Rich give smaller slice of pay to good causes

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The Independent Online

Wealthy Britons behave like misers towards good causes, according to new research showing that the poor give a greater slice of their income to charity than the rich.

A survey published today by the Social Market Foundation, a leading think-tank, confirmed the finding after research into the donors of 10 of Britain's biggest charities.

Those with incomes under £5,000 donated on average £108 a year, or 4.3 per cent. Those with incomes of £20,000-£25,000 donated £503, or 2.3 per cent, while those on incomes of £40,000 or more gave £784, just 1.9 per cent. The "regressive giving" pattern is roughly the same regardless of the age, sex, education and religious affiliation of the donors.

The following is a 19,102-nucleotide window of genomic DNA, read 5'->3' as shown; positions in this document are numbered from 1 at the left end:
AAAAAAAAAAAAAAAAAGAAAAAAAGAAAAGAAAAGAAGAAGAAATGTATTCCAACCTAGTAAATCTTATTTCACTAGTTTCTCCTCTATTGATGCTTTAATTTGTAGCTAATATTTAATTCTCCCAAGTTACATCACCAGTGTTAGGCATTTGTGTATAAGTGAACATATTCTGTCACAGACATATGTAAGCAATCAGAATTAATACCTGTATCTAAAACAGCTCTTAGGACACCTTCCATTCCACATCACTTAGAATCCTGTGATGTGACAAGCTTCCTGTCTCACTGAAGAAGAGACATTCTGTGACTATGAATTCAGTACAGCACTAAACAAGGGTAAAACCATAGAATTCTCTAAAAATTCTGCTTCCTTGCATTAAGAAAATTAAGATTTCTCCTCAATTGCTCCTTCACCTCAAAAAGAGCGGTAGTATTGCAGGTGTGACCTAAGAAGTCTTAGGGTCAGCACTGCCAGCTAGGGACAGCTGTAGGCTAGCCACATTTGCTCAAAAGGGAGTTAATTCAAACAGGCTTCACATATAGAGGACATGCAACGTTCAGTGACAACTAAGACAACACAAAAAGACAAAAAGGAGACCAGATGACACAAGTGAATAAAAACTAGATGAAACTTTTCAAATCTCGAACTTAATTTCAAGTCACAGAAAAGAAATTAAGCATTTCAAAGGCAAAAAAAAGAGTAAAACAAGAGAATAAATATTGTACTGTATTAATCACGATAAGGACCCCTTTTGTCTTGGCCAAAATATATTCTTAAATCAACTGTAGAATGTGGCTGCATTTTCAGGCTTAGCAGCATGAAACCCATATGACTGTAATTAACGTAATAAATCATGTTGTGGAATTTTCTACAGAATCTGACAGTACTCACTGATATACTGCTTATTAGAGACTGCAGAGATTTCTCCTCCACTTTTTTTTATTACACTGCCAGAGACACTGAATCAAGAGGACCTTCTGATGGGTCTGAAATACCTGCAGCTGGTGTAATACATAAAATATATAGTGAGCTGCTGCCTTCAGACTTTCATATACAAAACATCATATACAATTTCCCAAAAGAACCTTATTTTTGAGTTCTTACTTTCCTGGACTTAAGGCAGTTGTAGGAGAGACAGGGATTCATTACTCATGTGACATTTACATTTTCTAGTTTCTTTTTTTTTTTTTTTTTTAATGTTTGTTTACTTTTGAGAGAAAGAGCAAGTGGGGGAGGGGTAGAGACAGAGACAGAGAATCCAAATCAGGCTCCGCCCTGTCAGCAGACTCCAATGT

The picture would be even more iniquitous but for the skewing effect of a small number of huge donations by the super-rich, the survey found.

Beth Egan, deputy director of the think-tank, said: "We live in a society where the rich are given a plaque in their honour if they donate £1,000, a tiny percentage of their income. But at the same time the pensioner who sends off a fiver, with a note apologising that it's not more, is not recognised at all."

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